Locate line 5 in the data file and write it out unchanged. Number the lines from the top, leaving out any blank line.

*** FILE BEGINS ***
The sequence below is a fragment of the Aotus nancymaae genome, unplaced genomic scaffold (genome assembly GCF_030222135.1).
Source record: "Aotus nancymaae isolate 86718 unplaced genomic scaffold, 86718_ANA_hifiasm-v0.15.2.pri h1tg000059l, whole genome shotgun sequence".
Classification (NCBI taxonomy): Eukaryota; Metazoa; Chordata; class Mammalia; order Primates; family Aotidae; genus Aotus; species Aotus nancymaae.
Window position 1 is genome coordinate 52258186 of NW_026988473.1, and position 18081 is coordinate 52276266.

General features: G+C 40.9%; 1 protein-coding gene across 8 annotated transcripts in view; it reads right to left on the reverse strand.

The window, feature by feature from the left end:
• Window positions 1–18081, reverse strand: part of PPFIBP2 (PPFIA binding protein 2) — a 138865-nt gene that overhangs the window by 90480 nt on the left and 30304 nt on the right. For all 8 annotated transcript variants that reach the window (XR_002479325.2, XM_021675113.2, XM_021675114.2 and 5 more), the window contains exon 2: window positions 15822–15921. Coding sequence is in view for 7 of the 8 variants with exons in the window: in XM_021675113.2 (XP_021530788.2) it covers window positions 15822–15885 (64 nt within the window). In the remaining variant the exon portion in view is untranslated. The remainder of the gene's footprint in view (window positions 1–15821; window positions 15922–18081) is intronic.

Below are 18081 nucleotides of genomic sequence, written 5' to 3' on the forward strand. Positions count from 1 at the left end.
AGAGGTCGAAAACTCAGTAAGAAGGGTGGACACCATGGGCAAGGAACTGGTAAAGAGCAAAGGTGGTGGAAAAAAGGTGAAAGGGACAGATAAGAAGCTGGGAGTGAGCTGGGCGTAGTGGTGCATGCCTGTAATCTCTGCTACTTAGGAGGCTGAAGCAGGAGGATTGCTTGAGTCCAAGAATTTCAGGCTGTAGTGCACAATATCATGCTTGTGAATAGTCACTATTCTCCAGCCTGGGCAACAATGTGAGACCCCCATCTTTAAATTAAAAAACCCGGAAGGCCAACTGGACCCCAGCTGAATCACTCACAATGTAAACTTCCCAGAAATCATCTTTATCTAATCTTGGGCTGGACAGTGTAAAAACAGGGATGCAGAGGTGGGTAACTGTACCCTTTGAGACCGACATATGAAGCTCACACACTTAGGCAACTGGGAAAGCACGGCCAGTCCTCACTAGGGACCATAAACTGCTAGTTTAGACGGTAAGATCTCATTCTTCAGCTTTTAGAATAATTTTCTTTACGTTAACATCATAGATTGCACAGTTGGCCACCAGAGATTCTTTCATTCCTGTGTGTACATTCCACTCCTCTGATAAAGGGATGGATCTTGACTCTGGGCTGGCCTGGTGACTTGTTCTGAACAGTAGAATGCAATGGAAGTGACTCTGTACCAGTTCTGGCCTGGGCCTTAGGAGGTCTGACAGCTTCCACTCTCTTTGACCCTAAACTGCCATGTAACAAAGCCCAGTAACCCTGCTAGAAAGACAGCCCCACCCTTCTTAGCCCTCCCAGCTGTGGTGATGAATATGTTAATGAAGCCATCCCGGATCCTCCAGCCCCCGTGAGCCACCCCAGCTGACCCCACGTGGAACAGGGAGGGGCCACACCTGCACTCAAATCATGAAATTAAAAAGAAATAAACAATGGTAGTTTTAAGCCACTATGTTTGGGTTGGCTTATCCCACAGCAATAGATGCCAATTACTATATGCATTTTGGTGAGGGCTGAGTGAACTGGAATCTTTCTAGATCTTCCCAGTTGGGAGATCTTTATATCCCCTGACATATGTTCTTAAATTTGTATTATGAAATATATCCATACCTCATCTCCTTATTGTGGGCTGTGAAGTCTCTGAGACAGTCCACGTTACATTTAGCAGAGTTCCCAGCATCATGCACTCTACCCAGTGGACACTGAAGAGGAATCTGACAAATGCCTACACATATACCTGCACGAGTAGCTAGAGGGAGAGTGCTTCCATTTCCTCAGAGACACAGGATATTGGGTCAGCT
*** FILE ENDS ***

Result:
General features: G+C 40.9%; 1 protein-coding gene across 8 annotated transcripts in view; it reads right to left on the reverse strand.